The labor market is showing great signs of improvement: Unemployment is receding at a 10-year low and more than 500,000 jobs have been added to the economy since 2017, including 260,000 in 2019, which is quite an exceptional performance. France is also experiencing an industrial renewal, which was basically impossible to imagine a few years ago, with the creation of 24,000 jobs since 2018. One of the best indicators to track in order to asset the health of France’s labor market is the share of CDI (open-ended contracts) in new hiring (Chart 2). It is currently standing close to its highest level since Q1 2001, at 49.2%. Taking into account company size, the most impressive trend concerns the share of CDI in new hiring by small companies (0 to 19 employees) which is skyrocketing at 51%. Macron’s policies to cut tax on companies and investors and made hiring and firing easier via changes to labor laws have undoubtedly restored investors’ confidence and helped boosting growth. We expect that the positive trend will continue in the labor market in 2020, but Macron’s promise to lower unemployment to 7% by the end of his terms in 2022 remains a far-reaching goal mostly due to skills mismatches. According to the latest INSEE survey, 20% of French companies said they face persistent skilled labor shortage. The professional training system and apprentice reform of September 2018 will undoubtedly help tackling this issue, but it will take time before it has really an impact on structural unemployment.

Macron’s pension reform will be fairer: Macron’s left-wing inspired reform will reduce inequalities between the highest and the lowest pensions and, at the same time, it will push to work longer in order to have full retirement benefit. According to the report released by the Council of State on the impact of the reform, pensions will grow on average by 29% for the poorest while pensions will only increase on average by 1% for the wealthiest. The trade unions and the employers’ organizations have until the end of April to find a middle ground in order to guarantee financial balance of the pension system. Trade unions favor an increase of employers’ contribution but this solution has already been ruled out by the government due to its negative impact on labor cost. In case an agreement is not reached within the allowed time, the government is likely to move forward with raising the retirement age to 64.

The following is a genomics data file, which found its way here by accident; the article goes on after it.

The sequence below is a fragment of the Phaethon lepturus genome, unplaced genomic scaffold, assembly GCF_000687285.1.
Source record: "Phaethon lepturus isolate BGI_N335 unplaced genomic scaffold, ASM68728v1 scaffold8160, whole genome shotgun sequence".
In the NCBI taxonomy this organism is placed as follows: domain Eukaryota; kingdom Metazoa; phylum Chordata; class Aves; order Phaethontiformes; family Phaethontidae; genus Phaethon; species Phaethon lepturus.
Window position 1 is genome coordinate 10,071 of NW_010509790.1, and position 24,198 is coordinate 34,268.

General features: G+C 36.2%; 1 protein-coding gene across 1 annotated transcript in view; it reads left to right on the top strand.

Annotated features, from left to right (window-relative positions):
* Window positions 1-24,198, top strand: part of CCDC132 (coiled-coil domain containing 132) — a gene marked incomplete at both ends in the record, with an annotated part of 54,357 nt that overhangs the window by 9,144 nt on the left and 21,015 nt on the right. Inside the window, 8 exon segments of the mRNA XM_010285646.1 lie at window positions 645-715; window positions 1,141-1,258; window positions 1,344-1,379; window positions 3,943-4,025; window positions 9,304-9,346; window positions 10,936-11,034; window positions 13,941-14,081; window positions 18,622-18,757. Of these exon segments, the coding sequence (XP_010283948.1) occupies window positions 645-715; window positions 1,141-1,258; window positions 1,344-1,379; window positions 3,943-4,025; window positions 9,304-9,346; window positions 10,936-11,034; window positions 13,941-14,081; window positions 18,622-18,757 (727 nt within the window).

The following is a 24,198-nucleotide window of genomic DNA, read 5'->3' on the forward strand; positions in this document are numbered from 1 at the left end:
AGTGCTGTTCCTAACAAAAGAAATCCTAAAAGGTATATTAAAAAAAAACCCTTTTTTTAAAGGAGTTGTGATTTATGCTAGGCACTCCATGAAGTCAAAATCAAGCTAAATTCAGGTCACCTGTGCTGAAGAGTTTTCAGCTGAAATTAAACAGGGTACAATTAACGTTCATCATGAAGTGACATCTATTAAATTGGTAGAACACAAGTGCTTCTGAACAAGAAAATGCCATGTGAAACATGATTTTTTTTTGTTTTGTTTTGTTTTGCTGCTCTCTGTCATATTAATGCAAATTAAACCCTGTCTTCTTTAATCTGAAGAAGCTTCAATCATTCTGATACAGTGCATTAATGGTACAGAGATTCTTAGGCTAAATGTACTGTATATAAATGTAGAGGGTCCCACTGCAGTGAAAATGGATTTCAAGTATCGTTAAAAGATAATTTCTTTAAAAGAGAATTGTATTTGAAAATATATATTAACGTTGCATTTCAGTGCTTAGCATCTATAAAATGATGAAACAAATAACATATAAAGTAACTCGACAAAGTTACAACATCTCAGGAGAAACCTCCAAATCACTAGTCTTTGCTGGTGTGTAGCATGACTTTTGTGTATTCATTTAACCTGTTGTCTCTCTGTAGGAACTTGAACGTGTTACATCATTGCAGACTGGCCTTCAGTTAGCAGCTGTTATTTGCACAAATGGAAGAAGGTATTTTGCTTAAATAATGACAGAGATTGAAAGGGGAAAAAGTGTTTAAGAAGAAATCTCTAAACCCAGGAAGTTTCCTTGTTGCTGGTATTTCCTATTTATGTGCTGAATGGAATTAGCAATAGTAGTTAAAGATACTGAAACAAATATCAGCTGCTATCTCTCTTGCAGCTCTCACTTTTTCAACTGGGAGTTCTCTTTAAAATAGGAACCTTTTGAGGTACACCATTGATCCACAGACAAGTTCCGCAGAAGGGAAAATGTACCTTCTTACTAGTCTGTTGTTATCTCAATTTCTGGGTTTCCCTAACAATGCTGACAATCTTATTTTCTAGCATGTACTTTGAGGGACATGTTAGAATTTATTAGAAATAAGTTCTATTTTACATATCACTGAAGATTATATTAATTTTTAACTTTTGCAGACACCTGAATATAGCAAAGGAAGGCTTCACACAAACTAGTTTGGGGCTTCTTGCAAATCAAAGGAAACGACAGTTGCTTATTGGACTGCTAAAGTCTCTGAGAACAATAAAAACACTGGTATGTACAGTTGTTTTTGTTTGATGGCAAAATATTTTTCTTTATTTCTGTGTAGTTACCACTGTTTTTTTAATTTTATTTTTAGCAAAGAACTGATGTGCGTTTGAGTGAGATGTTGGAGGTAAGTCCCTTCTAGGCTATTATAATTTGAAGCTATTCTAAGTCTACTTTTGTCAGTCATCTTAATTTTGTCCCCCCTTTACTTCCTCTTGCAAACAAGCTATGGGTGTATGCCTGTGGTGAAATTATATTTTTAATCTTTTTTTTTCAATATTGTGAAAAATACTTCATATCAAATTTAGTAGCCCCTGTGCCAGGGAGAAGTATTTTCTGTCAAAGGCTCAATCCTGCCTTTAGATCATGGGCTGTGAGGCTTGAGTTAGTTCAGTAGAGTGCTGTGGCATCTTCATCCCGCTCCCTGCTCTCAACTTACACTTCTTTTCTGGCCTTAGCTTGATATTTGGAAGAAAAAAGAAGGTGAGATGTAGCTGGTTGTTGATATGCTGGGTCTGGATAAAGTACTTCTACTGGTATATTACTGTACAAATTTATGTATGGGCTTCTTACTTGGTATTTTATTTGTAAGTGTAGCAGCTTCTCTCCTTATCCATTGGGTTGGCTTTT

Upcoming legislation: After discussing with influential MPs, we know that the Parliament is working on a bipartisan legislation backed by the Socialist Party and members of the LREM parliamentary group to renationalize the highway network. The law proposal could be presented for debate in Q4 2020, but is unlikely to be supported by the government as things stand. There is also an emerging debate regarding increasing tax inheritance on assets and cash above €500,000, which would concern only a small percentage of the population. Talks are at a very early stage and could conduct to a law proposal in early 2021 in the best case scenario.